Private property is a cherished doctrine in American civic life. What we do with our own land and buildings should be our business exclusively, right? Yet none of us live in a vacuum. Our land abuts that belonging to others. Whether we like it or not, living in community imposes certain responsibilities. Building codes exist because what happens on one property does not always stay there: fires, explosions, collapse and other accidents may well affect adjoining properties. Thus, municipalities and counties impose rules to minimize such possibilities. Permits are issued when projects conform to local building, construction and zoning standards.

What Projects Require Permits?

Of course, the particulars vary in accordance with each jurisdiction. As a general rule, however, certain re-modeling jobs more often than not will need a permit from the appropriate department. Anything involving the addition or removal of walls, for instance, ordinarily calls for the homeowner or contractor to obtain a permit. Similarly, reconfiguring the plumbing system is a job in which the town or county would take an interest. Another modification involves room conversion. This is not on the order of changing a bedroom into a den. More accurately, this type of reconstruction is exemplified by re-fitting a garage to be a bedroom, or making a closet into a food pantry -- anything where electrical or plumbing connections must be installed or removed, and where home value is affected. A new roof invariably needs a permit as does demolition activity of any kind.

Are There Modifications That Don't Require Permitting?

While it is always prudent to check with the local code officials before taking on a modification project, there are home improvement activities that rarely merit the attention of the authorities. Painting inside or outside, for example, is left to the owner's discretion. Other typically non-permitted tasks include installing kitchen cabinets; putting down floor tiling; re-paving the driveway; and erecting a modest fence (check the property survey, at any rate). Most of these tasks are pretty well contained, do not present many hazards and have little impact on home value.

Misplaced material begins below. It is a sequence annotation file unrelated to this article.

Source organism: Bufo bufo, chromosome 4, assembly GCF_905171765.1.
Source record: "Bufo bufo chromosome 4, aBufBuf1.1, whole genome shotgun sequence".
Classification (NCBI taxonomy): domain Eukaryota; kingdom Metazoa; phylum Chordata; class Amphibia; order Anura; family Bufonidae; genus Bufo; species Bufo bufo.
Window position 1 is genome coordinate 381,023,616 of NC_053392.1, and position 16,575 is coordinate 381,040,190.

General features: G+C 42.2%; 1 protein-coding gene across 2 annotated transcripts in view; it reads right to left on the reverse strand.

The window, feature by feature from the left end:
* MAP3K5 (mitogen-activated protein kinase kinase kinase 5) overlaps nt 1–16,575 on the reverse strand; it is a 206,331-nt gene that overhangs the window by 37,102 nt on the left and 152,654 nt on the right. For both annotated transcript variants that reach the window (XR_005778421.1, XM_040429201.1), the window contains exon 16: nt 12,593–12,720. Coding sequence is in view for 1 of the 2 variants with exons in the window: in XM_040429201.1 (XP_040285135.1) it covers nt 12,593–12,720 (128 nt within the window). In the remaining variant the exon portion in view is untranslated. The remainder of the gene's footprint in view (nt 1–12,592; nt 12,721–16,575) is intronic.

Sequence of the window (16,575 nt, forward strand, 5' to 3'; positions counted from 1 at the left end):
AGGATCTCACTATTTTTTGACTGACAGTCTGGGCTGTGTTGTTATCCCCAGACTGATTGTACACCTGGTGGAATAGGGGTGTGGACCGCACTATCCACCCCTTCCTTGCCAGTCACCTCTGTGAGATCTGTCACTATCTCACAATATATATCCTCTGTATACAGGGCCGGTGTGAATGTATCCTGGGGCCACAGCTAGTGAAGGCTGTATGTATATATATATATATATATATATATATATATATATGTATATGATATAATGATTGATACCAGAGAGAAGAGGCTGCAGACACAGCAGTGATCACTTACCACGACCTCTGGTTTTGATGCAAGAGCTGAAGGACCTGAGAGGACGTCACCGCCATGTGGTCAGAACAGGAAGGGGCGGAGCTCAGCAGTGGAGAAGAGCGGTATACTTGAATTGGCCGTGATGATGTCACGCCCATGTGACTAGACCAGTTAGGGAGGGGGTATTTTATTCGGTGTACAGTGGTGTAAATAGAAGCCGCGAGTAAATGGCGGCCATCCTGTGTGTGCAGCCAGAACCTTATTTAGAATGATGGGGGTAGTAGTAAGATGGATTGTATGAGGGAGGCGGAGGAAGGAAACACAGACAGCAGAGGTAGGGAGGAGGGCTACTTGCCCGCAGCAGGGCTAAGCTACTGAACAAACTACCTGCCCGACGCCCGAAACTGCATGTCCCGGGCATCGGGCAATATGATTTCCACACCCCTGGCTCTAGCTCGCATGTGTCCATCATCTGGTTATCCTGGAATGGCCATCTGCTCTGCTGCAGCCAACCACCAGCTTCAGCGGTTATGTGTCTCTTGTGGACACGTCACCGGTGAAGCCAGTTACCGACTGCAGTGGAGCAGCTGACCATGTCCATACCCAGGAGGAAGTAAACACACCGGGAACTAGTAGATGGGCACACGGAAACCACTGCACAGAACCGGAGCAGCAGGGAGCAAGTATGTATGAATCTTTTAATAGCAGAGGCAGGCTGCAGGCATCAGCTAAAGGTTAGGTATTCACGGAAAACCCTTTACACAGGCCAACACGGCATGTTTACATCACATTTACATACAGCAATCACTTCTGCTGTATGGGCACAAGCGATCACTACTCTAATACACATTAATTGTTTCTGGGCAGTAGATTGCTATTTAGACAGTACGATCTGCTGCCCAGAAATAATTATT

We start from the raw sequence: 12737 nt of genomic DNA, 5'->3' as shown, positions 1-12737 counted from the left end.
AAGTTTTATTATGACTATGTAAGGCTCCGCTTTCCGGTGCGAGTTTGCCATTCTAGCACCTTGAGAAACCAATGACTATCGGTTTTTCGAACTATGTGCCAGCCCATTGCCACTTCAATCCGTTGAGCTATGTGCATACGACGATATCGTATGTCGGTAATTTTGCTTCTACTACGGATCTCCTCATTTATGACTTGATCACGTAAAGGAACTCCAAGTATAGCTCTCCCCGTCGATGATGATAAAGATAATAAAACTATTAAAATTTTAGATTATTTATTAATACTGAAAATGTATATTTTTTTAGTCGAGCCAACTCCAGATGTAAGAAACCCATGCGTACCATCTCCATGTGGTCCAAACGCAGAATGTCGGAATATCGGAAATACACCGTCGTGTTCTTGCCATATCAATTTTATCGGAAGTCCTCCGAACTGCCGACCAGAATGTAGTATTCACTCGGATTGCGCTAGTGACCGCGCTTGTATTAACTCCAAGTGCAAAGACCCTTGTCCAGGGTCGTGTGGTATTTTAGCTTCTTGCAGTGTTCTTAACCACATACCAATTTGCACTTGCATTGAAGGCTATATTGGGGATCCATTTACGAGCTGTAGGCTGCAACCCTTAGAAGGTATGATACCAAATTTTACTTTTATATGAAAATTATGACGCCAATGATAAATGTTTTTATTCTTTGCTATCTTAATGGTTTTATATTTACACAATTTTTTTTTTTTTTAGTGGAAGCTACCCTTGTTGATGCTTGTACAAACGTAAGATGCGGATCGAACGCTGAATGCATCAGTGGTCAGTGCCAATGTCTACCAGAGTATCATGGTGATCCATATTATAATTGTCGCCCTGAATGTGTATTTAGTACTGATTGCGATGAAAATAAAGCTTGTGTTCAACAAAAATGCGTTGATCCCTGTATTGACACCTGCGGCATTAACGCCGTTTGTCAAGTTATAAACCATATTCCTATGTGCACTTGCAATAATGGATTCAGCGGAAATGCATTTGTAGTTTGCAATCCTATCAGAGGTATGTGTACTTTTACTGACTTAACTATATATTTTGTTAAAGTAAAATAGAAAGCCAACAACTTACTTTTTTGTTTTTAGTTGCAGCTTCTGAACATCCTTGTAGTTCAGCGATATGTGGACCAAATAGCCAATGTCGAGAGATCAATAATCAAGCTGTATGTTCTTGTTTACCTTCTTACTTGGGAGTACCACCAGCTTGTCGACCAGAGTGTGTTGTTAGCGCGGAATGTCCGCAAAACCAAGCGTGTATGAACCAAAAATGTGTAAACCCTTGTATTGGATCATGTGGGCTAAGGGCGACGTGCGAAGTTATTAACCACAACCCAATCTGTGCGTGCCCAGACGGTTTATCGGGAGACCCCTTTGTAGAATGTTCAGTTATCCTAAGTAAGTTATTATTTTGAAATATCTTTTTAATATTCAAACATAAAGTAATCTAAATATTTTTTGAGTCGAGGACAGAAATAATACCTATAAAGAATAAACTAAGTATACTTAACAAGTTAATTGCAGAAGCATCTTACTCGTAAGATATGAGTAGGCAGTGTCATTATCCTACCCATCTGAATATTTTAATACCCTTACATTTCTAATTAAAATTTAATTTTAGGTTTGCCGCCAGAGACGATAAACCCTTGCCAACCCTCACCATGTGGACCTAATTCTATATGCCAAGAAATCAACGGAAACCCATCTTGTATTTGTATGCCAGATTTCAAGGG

How Do I Get a Permit?

The first order of business is to contact the local building department or construction code official to obtain instructions. Generally, an application is required, as is a site drawing that demonstrates the project will conform to building and zoning ordinances. Depending on the scope and ambition of the re-modeling, an architect may serve as the best option for this step. Subsequently, the application and site plan are reviewed by either a planning board or the code official. It can take days or weeks to obtain approval and a permit. No work should commence until you have the permit in hand.

What If I Don't Get the Permit?

Proceeding with the project absent a permit creates problems. First of all, any building contractor who neglects getting a permit is acting irresponsibly and should be dismissed. Whether a contractor is employed or the project is DIY, being proactive about the permit saves the home owner from myriad headaches. From a legal standpoint, should the city or town become aware of the work, it can shut it down mid-way through. Worse, the jurisdiction can order a permit at three times the cost, not to mention the imposition of fines or liens on the property. The worst-case scenarios -- and they do happen -- involve orders to actually demolish the work already completed. This often occurs when questions arise to whether the work complied with the applicable codes. Getting the permit avoids these nightmares.